In the next window, one can see the OIDs for the incoming/outgoing traffic.

You got the OIDs, yay!!

Simple Traffic Monitor (STG) from Leonid Mikhailov (Graphing)

This free utility is by far the oldest of the options, but it works flawlessly for literally years and can keep its configuration in shareable files. The only drawback is that you need to obtain the OIDs by other means.

Download the program either from us (to avoid hotlinking) or the author.

Extract the zip file to a location of your choosing and run it. You will be presented with a blank window.

Click on “View” -> “Settings”.

In the next window, you need to input the OIDs as you got them from some other method (at least two in this guide).

If all went well, the main window should fill with information and look like the below.

GetIF by SNMP4tPC (Browsing the OIDs tree)

This program is old, and while newer options are available, due to the fact that it is free, it gets the job done, and is the one that got me started, honor demands I pay homage to it.

Using this program or one like it will enable you to extract more information than “just” the device’s interface information. With that said, we will be using the interface’s example just to make the follow through more readable.

Download the program either from us (to avoid hotlinking) or the author.

Install using the regular “Next” -> “Next” -> “Finish” procedure and open the program.

Fill in the information for the target device and click “Start”.

To walk the OIDs tree, go to the “MBrowser” tab.

Once you see a segment that you want to read, select it and click on “Start”.

For example, to obtain the same “interface” information we got using the programs above, browse to: iso -> org -> dod -> internet -> mgmt -> mib-2 -> interfaces -> ifTable -> ifEntry ->ifDescr and click “Start”

The bottom half of the window now shows the “Names” given to the interfaces on the target device. To get the “traffic OIDs”, note the number of the interface (in our example, wan2=interface7) and continue to the “ifInOctets” & “ifOutOctets” subtrees.

They are located at: iso -> org ->dod ->internet ->mgmt.mib-2 -> interfaces -> ifTable -> ifEntry -> ifInOctets.

Click on the Interface you want to monitor traffic for and note the OID from the bottom left part of the window.

You are now ready to take the OIDs you’ve collected to one of the monitoring programs above.

Enabling SNMP on the target device

Almost every self respecting device that can be networked supports exposing its information in this way. With that said, not every device does, and you may need to consult your device’s documentation to find out how to do this. Below are some examples I have in my close vicinity, but this is by no means an exhaustive list.


In the WebGUI, go to “Services” and scroll down the page to find the “SNMP” radio button.

Select the “Enabled” radio button and save the configuration.

Once enabled, you will be presented with the details that you may change. It is important that you note what “RO community” you are using. The default is “public”, but you may change this to any other value that you wish. Save and apply the changes.

On Fortigate (FortiOS)

Assuming a fairly recent version of FortiOS (v4 and above), in the main window expand the “Config” pane and select “SNMP”.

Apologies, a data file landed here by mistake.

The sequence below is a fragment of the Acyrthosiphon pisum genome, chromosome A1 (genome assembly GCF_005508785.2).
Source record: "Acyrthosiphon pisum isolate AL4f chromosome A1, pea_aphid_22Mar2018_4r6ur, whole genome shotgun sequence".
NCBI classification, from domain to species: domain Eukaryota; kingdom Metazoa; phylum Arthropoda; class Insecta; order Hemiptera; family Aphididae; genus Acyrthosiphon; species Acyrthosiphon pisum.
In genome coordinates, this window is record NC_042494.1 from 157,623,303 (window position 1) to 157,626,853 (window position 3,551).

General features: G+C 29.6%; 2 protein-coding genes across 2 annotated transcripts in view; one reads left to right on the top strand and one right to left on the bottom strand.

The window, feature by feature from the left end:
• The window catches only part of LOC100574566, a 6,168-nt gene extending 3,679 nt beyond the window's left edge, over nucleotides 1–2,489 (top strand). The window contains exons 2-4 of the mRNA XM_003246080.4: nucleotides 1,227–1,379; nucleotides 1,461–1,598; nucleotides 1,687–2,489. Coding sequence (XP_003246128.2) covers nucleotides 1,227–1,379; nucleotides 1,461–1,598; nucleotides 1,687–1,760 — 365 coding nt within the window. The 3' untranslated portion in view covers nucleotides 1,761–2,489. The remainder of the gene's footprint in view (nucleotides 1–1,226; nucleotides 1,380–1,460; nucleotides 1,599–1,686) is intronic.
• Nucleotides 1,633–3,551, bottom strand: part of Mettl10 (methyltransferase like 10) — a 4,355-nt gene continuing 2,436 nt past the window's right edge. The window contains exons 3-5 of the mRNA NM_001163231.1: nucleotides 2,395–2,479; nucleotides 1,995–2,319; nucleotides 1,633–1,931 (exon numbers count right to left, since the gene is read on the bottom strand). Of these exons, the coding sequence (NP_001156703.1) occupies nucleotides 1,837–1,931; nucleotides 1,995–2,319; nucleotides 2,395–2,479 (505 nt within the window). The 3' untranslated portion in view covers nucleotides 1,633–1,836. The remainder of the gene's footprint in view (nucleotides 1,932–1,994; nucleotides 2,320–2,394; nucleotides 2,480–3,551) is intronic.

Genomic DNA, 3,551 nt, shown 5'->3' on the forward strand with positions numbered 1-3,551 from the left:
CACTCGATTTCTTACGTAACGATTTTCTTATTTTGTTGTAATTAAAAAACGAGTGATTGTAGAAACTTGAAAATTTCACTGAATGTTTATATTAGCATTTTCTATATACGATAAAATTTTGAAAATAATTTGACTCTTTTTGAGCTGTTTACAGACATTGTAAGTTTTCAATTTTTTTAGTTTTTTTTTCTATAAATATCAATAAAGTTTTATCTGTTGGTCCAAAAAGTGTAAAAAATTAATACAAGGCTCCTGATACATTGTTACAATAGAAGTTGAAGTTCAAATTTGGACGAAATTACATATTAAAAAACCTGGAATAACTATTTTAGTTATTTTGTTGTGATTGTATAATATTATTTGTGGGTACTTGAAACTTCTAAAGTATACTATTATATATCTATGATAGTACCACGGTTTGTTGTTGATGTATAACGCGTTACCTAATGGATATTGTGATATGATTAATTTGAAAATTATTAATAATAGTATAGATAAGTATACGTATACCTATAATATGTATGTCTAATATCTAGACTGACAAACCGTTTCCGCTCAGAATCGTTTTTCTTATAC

Note: The above screenshot has been taken from a v5 FortiOS.

To create a new “SNMP v1/v2c” community, click on “Create New”.

Fill in the information such as “community name”, the range of IPs that are allowed to access it, and from what “interface”. Once done, Click “OK” at the bottom of the page to save your settings.

You also need to enable the interface you want to read the information from, for SNMP traffic. To do this, go to “Config” -> “Network”.

In this example we used “port8”, so we will edit that interface.

Check the “SNMP” checkbox and click “OK” at the bottom of the page.

Note: The interface you are trying to read SNMP from must be in the “management Vdom” if VDOMs are enabled on your device. Changing the management Vdom is out of the scope of this guide.

On Juniper (JunOS)

In the WebGUI, go to “Configure” -> “Services” -> “SNMP”.

Click on “Add”.

Fill in the “Community name” of your choice and select the “Authorization” type.

Save and Commit your changes for them to take affect.


Open the “NetApp OnCommand System Manager” and log into your storage device. Under “Configuration” -> “System Tools”, click on “SNMP” and then “Edit”.

Click “Add”.

This will enable you to add a new “Community” string as shown below.

Fill in the desired name and click “OK” all the way back.

On Windows

It is possible to activate SNMP on windows, it is just rarely used or even talked about (looking right at you, MS certifications…). You will need to install the service first.

Install the service by going to “Programs and Features”.

Go into “Turning Windows features on or off”.

Scroll to find the “Simple Network Management Protocol (SNMP)”. Check its checkbox and click “OK” for it to be installed.

Once installed, configure the community string by opening “Services”.

Scroll to find the service and go into its properties.

Go to the “Security” tab.

To add a community, click on “Add”.

Fill in the desired community name and click “Add” and OK for the settings to take affect.

Note: You may need to change other properties to enable remote machines to get the readout, but that is beyond the scope of this guide.

That’s it, you should be all set to graph your network’s information, and you are encouraged to explore what the SNMP protocol can offer you beyond the scope of this guide, such as: using MIBs and traps. Just remember the summarizing quote from below…

We are all the sum of our tears. Too little and the ground is not fertile, and nothing can grow there. Too much, the best of us is washed away. (Babylon 5 g’kar)